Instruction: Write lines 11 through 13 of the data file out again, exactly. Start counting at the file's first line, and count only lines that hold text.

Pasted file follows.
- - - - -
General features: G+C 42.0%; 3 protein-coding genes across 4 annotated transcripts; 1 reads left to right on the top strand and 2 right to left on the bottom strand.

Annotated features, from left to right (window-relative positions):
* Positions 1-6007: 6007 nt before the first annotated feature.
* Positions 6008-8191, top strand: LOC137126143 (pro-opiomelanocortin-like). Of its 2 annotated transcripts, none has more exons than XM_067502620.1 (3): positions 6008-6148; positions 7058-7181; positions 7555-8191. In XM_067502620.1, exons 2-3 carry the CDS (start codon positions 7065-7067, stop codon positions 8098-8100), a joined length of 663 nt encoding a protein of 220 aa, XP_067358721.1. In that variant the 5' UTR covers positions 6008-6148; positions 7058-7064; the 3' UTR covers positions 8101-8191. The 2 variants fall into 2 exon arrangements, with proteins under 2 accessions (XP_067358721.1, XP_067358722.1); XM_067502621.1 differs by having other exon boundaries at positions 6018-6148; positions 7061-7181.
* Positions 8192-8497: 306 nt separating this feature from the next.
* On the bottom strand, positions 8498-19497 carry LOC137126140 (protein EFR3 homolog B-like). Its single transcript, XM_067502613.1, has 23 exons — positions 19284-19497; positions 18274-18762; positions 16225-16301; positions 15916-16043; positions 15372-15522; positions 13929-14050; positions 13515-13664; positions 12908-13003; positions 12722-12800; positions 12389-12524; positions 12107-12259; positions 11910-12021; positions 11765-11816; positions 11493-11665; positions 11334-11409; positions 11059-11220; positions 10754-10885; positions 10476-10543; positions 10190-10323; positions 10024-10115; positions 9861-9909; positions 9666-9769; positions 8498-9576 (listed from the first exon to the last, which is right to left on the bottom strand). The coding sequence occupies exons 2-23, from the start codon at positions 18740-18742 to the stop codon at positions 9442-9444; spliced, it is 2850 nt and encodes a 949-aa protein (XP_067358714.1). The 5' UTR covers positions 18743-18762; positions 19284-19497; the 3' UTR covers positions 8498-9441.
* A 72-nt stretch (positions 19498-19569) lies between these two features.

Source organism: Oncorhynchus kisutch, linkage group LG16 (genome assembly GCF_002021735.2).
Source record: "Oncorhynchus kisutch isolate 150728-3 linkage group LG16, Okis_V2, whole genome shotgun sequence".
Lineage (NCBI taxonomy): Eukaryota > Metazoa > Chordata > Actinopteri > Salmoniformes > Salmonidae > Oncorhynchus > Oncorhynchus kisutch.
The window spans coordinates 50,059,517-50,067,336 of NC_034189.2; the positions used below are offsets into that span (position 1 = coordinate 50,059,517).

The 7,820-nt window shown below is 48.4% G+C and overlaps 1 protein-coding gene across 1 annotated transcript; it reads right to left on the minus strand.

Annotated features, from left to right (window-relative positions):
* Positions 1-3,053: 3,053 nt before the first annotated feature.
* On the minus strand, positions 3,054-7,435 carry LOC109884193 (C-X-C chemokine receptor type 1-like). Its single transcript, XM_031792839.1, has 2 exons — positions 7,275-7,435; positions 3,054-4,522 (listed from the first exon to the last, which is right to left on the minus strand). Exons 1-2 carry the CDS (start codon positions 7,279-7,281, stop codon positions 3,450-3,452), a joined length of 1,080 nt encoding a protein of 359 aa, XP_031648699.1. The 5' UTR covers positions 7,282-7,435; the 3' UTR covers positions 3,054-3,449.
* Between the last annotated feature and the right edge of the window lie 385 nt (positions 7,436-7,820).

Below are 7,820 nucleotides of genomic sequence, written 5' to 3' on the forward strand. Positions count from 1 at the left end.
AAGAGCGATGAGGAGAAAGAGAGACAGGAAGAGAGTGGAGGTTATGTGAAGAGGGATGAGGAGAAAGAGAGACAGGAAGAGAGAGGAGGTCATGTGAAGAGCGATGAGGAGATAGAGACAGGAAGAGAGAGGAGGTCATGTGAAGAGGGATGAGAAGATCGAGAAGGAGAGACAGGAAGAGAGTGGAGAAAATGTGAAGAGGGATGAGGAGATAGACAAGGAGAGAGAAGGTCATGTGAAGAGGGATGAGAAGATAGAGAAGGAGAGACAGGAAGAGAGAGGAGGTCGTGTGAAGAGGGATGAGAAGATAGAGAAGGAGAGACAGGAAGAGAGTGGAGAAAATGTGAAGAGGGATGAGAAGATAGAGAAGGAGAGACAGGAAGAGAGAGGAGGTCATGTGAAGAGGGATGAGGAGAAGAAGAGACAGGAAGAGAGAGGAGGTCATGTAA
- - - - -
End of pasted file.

The window spans coordinates 50,059,517-50,067,336 of NC_034189.2; the positions used below are offsets into that span (position 1 = coordinate 50,059,517).

The 7,820-nt window shown below is 48.4% G+C and overlaps 1 protein-coding gene across 1 annotated transcript; it reads right to left on the minus strand.

Annotated features, from left to right (window-relative positions):